Guide to Language Exams: TOEFL

Next, we are continuing our series of language exam introduction posts with TOEFL. TOEFL is probably one of the best-known English-language proficiency exams out there, so we are writing this short overview for people who are interested in finding out more or getting ready to take the test.

From this guide, you can find out what exactly TOEFL is, how to take it and some guidelines for achieving the best result.

TOEFL – What is it?

TOEFL stands for Test of English as a Foreign Language. The acronym is sometimes confused with TEFL (Teaching of English as a Foreign Language), but keep in mind that these are two completely different things. TOEFL is one of the best known English proficiency tests and widely recognised by universities, academic, and professional institutions all over the world.

TOEFL is designed and administered by the Educational Testing Service. This is a private non-profit organisation that is dedicated to creating and scoring various proficiency exams but TOEFL might be their most known trademark. You can read more about the ETS tests here.

TOEFL is now administered mostly in the Internet-based form (iBT). Since its introduction in 2005-2006, this form has become the prevailing one over the computer (CBT) and paper (PBT) based tests. In fact, the CBT was stopped in 2006 and its scores are no longer valid.

How to take TOEFL?

Like we’ve already mentioned, TOEFL is one of the most prevalent English tests. That means that finding a testing site and time near you should be very simple. There are over 4500 test centres in 165 countries and the exams are administered 50 times a year. Just use the ETS official website to find your closest testing centre.

To take the test, you need to register beforehand and pay the test fee. The fee differs from country to country but is in the range of 160-250 USD (for the iBT, the PBT is 160USD).

You can retake the test as many times as you want but only once in a 12-day period. You also have to pay the test fee for every new retake.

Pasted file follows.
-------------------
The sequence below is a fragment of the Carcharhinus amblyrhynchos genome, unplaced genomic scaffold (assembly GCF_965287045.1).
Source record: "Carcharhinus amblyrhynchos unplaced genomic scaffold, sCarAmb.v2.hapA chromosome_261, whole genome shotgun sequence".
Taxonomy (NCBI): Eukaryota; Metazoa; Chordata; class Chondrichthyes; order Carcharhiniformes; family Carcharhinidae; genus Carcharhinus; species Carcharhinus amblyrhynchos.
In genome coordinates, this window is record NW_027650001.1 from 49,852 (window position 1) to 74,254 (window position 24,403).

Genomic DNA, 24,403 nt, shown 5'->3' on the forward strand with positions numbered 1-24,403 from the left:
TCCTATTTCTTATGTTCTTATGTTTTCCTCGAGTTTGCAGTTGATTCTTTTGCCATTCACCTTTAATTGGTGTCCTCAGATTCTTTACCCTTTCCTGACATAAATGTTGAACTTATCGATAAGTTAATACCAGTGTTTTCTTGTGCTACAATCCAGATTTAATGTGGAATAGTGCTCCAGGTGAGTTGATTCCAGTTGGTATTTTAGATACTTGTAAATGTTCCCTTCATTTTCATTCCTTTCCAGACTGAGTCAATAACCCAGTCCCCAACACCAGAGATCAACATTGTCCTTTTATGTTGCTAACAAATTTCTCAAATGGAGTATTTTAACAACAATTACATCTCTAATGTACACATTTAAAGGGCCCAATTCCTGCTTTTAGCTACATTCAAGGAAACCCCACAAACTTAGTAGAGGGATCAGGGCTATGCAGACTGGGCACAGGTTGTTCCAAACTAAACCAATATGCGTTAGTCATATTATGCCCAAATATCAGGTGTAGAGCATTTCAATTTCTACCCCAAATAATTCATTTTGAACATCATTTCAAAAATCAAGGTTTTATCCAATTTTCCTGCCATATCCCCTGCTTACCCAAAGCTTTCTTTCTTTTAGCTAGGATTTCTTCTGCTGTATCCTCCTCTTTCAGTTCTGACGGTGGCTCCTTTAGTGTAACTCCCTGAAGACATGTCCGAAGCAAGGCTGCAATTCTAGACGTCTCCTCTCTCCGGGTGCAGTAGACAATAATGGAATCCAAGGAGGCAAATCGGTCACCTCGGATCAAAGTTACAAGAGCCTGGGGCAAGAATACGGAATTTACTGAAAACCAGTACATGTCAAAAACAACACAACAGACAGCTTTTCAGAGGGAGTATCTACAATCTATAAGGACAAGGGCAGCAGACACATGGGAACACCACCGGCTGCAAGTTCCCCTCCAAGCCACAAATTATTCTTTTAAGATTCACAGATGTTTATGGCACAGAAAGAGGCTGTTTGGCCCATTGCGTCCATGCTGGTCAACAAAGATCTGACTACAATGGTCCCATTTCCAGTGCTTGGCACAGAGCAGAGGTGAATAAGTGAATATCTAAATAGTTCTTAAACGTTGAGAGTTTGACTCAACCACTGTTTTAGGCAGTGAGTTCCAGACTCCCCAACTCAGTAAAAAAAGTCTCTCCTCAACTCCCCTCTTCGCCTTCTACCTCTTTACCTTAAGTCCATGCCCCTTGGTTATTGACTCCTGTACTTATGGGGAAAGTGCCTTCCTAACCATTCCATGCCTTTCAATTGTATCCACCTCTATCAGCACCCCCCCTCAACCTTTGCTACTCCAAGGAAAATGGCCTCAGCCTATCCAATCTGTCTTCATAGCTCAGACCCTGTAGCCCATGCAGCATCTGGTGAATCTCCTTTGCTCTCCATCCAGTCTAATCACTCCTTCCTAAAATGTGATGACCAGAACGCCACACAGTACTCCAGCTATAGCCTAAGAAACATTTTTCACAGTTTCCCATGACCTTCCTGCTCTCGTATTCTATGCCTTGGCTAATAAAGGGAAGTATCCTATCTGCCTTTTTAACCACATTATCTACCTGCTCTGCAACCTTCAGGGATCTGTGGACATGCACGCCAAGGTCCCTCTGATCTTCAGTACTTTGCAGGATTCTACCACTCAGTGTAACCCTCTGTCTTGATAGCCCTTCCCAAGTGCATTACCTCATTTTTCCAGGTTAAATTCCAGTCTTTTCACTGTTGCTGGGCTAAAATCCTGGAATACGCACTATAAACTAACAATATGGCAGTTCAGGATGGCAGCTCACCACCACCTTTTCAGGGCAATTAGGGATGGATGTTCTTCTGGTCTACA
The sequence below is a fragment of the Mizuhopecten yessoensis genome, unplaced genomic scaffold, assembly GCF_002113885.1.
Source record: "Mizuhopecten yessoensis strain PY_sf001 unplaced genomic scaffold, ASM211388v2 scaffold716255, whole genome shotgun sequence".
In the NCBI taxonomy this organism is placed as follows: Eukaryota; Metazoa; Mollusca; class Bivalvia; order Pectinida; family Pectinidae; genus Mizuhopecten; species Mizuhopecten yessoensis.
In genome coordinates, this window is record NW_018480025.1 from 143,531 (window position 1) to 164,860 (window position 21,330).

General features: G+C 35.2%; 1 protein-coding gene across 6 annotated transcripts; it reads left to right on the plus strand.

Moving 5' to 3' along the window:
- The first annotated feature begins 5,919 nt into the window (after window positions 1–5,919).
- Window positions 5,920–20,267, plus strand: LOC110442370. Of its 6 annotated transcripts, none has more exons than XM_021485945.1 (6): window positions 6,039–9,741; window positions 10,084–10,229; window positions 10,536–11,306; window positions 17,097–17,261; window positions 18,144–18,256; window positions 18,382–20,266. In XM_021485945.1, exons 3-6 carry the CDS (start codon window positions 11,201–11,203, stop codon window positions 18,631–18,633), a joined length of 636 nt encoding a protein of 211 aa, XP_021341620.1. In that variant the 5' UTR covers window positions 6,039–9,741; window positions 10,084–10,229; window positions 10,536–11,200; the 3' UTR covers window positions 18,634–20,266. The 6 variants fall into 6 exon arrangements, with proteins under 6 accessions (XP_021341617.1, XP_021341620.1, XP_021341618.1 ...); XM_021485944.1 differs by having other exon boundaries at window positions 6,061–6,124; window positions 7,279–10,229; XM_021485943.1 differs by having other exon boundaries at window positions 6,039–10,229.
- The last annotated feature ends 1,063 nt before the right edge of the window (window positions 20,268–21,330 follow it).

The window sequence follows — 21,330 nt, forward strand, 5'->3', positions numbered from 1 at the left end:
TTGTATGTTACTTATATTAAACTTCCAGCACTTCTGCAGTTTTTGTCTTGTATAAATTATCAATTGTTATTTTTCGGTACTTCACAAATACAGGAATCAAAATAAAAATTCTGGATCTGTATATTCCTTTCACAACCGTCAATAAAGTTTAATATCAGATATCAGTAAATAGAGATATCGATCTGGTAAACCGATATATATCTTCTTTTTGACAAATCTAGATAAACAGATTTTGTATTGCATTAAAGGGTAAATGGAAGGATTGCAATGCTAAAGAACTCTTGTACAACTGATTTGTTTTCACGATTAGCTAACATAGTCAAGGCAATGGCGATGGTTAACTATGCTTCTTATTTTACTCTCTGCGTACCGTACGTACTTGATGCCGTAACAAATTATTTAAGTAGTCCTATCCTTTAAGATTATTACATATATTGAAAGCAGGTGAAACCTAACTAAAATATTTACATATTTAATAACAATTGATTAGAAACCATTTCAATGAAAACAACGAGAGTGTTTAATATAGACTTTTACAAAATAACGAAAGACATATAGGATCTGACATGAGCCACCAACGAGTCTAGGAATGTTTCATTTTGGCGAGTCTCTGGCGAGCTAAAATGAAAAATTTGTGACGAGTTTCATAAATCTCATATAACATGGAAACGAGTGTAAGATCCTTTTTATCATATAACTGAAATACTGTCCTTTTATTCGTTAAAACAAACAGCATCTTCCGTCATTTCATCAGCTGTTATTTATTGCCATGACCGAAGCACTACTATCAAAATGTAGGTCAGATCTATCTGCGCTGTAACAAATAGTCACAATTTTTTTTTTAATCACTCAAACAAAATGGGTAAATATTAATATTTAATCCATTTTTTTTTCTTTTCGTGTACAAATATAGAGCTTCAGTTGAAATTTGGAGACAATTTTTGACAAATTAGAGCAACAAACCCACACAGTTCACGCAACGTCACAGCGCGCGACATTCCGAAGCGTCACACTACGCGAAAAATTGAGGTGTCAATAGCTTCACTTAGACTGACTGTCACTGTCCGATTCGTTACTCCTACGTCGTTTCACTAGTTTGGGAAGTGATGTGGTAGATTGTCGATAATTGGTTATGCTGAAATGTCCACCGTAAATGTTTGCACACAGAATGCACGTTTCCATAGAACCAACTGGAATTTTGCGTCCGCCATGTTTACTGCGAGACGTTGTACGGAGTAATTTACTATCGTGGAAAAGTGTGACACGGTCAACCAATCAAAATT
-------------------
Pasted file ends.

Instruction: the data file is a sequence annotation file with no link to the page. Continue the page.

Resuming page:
What does TOEFL look like?

As with most (if not all) language tests, you will be evaluated on your reading, writing, listening, and speaking skills. The tasks given in the test usually combine more than one of these skills. For example, you might have to read, listen and then speak a response to a question. Similar to the IELTS exam, TOEFL also uses a range of different native accents in their exams. You might hear New Zealander, Australian, British or North American accents.

The time limit for the entire test is four and a half hours. You will first be given the reading (60-80 minutes, 36-56 questions) and listening (60-90 minutes, 34-51 questions) sections of the test, after which there is a 10-minute break. Speaking (20 minutes, 6 tasks) and writing (50 minutes, 2 tasks) parts take place after the break.

In the TOEFL iBT, you will be graded on a scale of 0-120, with each skill section counting for 30 points. The good news is that there is no passing or failing score – the test will simply determine your level of proficiency and the institution you want to apply to will set its own guidelines for the required score. The test results will be valid for years.

How to prepare for TOEFL?

Although ETS offers a variety of resources for preparing for the test, it might be just a good idea to keep practicing with your teacher. After all, TOEFL is an English-proficiency test which means that the best way to achieve a good result is to be good at English.

You can also use the various practice tests and questions from past exams available online to give yourself a confidence boost, though. Also, be sure to go through the practical guidelines ETS offers for test takers on the day of the test.